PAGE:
Once you’re online, you have access to ever increasing petabytes (millions of billions of bytes) of data. Up to the minute news, world wide entertainment, personal weblogs or “blogs”, community bulletin boards, chat rooms, videos, photos, games, books, anything. Since everyone contributes, there is, more than likely, someone contributing content that appeals to your shared interests. The knitting group in another state welcomes you to their social circle. The Warcraft clan in Asia welcomes you to their chat channel. People sharing your view point, people opposing your view point, they’re all there shouting. You have unlimited destinations go to visit. Embark. Go. Surf the web. Where do you go? First stop: Google. There are billions of places to visit on the Internet and 66% of the time people start their search at http://google.com. Of course, there are alternatives. Yahoo garners 19% of Internet search, MSN 9%, and Ask is growing fast with 3%. Aside from this 98% though, there are countless other alternatives; you can use one of these search engines to find one. Billions of destinations, four ways to get there. Of course, you always have options, but there is a trend here.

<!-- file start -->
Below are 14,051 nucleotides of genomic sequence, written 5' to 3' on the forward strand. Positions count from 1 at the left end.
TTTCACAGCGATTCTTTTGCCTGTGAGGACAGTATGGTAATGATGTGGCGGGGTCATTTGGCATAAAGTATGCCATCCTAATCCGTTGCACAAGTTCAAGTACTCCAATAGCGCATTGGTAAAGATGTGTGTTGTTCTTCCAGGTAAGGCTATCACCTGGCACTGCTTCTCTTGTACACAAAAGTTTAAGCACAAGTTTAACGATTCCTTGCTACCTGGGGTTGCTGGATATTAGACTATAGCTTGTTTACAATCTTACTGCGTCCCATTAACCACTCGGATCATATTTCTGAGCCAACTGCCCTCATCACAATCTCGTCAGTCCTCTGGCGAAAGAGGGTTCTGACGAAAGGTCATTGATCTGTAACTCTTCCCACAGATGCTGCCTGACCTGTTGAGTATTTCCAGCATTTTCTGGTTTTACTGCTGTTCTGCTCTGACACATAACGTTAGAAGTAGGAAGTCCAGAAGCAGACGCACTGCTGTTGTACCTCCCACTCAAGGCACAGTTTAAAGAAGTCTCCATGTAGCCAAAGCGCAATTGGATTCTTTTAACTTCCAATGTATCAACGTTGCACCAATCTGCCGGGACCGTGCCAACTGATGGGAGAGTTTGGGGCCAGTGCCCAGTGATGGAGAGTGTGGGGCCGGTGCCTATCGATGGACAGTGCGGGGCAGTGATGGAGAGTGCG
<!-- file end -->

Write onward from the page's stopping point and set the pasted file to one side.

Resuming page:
According to Paul Querna, Bloglines Engineer at IAC’s Ask.com, “Market forces push for consolidation.” This applies to bloggers and blog advertising, but can be extrapolated out to include Internet technologies as a whole. The latest wave of Internet technology applications is called “Web 2.0” (pronounced “web two point oh”). There are dozens if not hundreds of startup companies utilizing the latest web browser technology to create all manner of useful, attention grabbing, interactive applications. And one after another, they are being bought. In “Who owns What: Media v2.0,” Amy Webb shows us that the majority of high-traffic Web 2.0 destinations have been bought or acquired by one of 6 Internet media companies: Google, Yahoo, IAC, AOL, Microsoft, and News Corp. In the last decade, Google has assimilated more than 40 web properties, Yahoo more than 20, IAC, AOL, and Microsoft over a dozen each, and News Corp 5 within the last two years alone. These web properties are massive destinations, some boasting tens, even hundreds, of millions of users. There are exceptions of course. Independent social networking site Facebook has ballooned its user base to over 42 million users as of September 2007. Guarded by stalwart idealism, Facebook’s founder Mark Zuckerberg has resisted the consolidation trend and has cultivated Facebook as a primary Internet destination in its own right. But, behind it all, there is motivation. These mergers are taking place for large sums of money because large sums of money are at stake. So you’re on the internet and you’re looking at interesting content published by myriad other Internet users. Likely, you’re probably looking at one of these bought-up Web 2.0 properties too. Take a step back and look at everything as a whole and you start to see patterns develop.